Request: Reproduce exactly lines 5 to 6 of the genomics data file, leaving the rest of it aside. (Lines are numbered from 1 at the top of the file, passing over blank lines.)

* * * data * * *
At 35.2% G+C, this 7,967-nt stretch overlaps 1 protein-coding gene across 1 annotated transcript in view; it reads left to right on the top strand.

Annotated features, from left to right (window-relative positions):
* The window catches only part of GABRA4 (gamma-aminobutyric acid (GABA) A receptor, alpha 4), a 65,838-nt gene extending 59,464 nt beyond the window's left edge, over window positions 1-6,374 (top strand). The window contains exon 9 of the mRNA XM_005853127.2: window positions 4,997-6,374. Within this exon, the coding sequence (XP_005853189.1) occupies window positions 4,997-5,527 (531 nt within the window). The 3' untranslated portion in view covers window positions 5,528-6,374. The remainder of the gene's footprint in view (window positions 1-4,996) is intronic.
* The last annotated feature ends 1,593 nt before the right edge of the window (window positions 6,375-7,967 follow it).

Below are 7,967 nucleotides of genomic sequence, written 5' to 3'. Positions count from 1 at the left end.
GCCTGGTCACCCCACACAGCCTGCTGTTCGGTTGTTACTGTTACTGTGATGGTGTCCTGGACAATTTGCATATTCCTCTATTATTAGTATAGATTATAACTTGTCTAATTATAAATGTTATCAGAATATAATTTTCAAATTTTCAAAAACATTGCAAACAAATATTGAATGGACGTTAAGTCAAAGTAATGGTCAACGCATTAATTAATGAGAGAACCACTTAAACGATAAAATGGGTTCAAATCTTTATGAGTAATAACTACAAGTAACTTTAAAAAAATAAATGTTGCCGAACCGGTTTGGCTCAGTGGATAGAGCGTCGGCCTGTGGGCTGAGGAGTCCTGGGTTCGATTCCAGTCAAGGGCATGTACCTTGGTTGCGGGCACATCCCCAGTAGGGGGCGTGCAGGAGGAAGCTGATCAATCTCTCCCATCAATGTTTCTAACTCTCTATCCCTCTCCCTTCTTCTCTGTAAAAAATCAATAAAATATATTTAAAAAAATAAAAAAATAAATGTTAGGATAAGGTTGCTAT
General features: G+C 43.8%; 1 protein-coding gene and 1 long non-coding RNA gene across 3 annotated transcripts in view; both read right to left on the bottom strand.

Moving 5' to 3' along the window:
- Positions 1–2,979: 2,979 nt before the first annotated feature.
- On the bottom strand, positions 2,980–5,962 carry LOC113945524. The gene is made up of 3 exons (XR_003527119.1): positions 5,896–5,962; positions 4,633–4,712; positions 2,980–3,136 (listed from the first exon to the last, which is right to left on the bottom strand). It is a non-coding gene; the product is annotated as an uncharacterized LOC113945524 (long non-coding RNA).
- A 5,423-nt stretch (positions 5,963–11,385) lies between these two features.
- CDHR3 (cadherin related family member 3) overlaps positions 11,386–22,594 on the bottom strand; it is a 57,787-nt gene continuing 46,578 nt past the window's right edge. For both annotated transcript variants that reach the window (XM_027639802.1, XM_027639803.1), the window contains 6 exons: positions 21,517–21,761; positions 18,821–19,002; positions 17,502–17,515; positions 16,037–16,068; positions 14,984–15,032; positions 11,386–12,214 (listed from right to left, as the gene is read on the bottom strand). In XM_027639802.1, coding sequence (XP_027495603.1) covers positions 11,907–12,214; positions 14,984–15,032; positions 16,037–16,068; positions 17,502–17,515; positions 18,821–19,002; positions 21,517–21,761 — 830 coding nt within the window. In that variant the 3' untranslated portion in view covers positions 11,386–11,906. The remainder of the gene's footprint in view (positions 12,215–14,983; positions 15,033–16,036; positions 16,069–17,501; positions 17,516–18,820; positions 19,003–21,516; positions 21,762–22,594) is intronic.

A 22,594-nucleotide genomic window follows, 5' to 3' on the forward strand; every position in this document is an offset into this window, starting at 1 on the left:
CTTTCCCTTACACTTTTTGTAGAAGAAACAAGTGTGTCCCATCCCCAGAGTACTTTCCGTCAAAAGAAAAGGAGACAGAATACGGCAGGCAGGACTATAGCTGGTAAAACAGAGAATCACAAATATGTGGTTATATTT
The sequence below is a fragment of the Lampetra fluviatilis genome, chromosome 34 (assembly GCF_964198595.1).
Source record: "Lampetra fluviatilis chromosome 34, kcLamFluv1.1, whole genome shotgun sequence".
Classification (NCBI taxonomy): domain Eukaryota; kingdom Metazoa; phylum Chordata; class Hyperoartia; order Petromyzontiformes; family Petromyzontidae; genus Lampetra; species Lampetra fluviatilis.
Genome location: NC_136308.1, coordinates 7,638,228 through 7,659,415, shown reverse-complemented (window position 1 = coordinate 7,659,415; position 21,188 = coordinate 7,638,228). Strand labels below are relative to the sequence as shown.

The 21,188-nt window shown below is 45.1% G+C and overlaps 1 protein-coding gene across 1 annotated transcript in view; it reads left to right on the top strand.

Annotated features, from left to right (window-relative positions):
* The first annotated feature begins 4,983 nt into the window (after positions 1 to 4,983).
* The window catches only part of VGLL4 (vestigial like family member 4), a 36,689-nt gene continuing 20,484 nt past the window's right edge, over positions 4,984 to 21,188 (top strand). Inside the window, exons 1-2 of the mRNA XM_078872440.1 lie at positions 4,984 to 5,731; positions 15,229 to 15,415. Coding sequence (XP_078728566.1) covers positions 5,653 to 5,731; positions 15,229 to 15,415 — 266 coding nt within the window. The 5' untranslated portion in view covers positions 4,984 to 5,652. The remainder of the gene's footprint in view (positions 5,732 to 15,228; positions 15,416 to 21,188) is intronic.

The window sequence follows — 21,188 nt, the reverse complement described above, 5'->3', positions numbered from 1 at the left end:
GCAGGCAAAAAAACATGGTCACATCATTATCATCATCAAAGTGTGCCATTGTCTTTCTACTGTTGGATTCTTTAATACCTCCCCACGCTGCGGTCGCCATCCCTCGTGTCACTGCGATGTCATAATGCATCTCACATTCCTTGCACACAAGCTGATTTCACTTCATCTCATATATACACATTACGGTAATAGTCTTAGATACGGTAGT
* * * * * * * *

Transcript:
Below are 7,967 nucleotides of genomic sequence, written 5' to 3'. Positions count from 1 at the left end.
GCCTGGTCACCCCACACAGCCTGCTGTTCGGTTGTTACTGTTACTGTGATGGTGTCCTGGACAATTTGCATATTCCTCTATTATTAGTATAGATTATAACTTGTCTAATTATAAATGTTATCAGAATATAATTTTCAAATTTTCAAAAACATTGCAAACAAATATTGAATGGACGTTAAGTCAAAGTAATGGTCAACGCATTAATTAATGAGAGAACCACTTAAACGATAAAATGGGTTCAAATCTTTATGAGTAATAACTACAAGTAACTTTAAAAAAATAAATGTTGCCGAACCGGTTTGGCTCAGTGGATAGAGCGTCGGCCTGTGGGCTGAGGAGTCCTGGGTTCGATTCCAGTCAAGGGCATGTACCTTGGTTGCGGGCACATCCCCAGTAGGGGGCGTGCAGGAGGAAGCTGATCAATCTCTCCCATCAATGTTTCTAACTCTCTATCCCTCTCCCTTCTTCTCTGTAAAAAATCAATAAAATATATTTAAAAAAATAAAAAAATAAATGTTAGGATAAGGTTGCTAT